Just a few days earlier, another record was created in extreme sports when Slovenian freediver Alenka Artnik descended more than 374 feet beneath the surface of the sea. Artnik achieved this feat on November 8 as she dove into the Red Sea off the Sharm el-Sheikh coast in Egypt.

                  Freediving is a lethal sport which requires the player to dive as deeply as possible without the aid of a breathing apparatus.

                  Another woman, Maya Gabeira set a world record by becoming the first woman to surf the biggest wave of the season. She surfed a 73.5 foot (22.4 metres) wave breaking her own record for the largest wave surfed by a woman, and was subsequently confirmed as the bigges wave surfed in this season.:

                  Keep your friends close and your enemies closer


                  • #10
                    Large Metal Monolith Mysteriously Appears In Remote Region Of Utah's Red Rock Country

                    State officials were flying over southeastern Utah looking for sheep as part of a routine task. Instead they found something straight out of a sci-fi movie.

                    From a helicopter, officers from the Utah Department of Public Safety spotted a large metal monolith — a single block of metal — last week. It was sitting in Utah's Red Rock Country in the southeast. Officials have no idea how or when it got there — or who might have placed it.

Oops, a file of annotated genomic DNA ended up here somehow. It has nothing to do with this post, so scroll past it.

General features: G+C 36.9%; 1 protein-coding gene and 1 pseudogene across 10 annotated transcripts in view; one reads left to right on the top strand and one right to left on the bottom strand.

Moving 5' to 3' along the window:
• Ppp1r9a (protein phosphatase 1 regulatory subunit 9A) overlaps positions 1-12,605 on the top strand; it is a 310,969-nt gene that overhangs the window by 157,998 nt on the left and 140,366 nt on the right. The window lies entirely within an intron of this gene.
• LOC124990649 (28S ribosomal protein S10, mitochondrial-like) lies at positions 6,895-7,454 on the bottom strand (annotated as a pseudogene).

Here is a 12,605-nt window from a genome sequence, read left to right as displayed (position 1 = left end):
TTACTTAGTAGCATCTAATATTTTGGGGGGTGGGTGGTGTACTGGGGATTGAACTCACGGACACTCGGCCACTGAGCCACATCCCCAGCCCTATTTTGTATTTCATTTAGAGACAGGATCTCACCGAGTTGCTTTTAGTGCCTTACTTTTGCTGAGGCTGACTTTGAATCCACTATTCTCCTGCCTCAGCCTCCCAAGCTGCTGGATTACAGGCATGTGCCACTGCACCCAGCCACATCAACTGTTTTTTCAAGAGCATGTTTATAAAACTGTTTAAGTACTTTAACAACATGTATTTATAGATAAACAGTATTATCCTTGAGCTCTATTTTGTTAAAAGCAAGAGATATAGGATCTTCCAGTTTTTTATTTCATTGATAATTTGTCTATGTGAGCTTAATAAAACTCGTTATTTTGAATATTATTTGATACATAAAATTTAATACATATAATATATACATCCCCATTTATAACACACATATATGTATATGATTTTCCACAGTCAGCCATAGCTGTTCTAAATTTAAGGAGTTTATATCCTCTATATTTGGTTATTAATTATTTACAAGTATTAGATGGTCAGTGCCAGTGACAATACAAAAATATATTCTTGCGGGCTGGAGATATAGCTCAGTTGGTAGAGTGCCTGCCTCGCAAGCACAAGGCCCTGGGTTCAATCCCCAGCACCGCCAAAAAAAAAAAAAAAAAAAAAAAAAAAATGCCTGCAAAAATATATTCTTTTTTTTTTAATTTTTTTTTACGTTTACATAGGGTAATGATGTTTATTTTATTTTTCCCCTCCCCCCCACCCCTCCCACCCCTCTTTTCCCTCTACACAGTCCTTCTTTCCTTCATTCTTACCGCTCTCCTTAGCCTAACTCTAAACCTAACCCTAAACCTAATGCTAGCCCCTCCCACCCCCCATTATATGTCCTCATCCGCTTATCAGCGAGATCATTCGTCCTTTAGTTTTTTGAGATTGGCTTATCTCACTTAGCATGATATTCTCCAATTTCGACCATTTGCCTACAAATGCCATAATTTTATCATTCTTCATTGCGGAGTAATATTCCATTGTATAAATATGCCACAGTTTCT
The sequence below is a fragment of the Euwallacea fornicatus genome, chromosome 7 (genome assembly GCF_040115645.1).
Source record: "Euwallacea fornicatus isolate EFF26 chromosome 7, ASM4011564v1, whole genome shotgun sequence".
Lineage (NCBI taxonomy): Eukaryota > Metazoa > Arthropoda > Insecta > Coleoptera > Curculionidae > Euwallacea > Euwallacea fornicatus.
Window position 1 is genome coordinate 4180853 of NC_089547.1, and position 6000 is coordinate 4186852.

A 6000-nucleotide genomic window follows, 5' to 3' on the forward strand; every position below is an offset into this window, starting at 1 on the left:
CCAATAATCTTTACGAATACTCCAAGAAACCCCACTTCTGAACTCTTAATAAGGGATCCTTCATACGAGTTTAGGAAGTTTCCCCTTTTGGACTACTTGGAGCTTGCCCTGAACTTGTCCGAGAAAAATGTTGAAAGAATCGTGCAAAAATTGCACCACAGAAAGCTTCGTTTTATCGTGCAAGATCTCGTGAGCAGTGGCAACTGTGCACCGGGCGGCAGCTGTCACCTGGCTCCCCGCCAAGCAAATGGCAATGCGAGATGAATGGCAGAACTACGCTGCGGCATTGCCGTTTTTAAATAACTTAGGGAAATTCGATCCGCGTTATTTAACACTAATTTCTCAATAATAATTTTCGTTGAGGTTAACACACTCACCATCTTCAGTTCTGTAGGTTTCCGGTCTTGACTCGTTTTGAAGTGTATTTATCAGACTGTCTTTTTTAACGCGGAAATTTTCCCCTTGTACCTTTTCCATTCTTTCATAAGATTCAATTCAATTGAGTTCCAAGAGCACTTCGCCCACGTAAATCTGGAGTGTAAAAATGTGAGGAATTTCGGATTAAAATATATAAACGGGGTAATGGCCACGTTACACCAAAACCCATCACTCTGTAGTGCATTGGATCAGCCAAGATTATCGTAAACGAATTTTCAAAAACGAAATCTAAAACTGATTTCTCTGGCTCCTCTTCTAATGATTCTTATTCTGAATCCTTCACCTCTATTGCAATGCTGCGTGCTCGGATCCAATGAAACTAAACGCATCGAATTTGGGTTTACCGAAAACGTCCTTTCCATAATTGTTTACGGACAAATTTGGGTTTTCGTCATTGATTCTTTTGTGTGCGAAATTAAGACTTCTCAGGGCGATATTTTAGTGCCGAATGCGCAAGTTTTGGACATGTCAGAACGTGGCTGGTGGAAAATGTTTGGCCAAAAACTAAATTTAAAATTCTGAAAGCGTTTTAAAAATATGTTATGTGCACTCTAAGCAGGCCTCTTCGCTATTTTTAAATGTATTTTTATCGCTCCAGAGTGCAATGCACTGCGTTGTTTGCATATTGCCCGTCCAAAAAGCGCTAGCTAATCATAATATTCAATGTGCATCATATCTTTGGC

"That's been about the strangest thing that I've come across out there in all my years of flying," helicopter pilot Bret Hutchings told KSL TV.

                    Hutchings said the structure appeared to be 10 to 12 feet tall and looked like it was planted there — not dropped from the air. In any case, officials said it isn't legal.

                    "It is illegal to install structures or art without authorization on federally managed public lands," said the Utah Department of Public Safety in a statement, "no matter what planet you're from."

                    It also referenced the structure's out-of-this-world appearance on social media.

                    As for would-be visitors, officials decided not to disclose the exact location of the monolith. It's in a remote area — and if people attempt to visit it, "there is a significant possibility they may become stranded and require rescue," the department said in its statement.

                    Utah's Bureau of Land Management is assessing whether further investigation is necessary.

                    Hutchings has his own theory.

                    In the classic sci-fi film 2001: A Space Odyssey, a group of prehistoric ape-men was baffled by a large black monolith that appeared in an African desert.

                    "I'm assuming it's some new-wave artist or something," Hutchings said, according to KSL TV. "Somebody that was a big fan [of the film].":

                    Keep your friends close and your enemies closer


                    • #11
                      Texas hospital performs complicated, 10-person kidney swap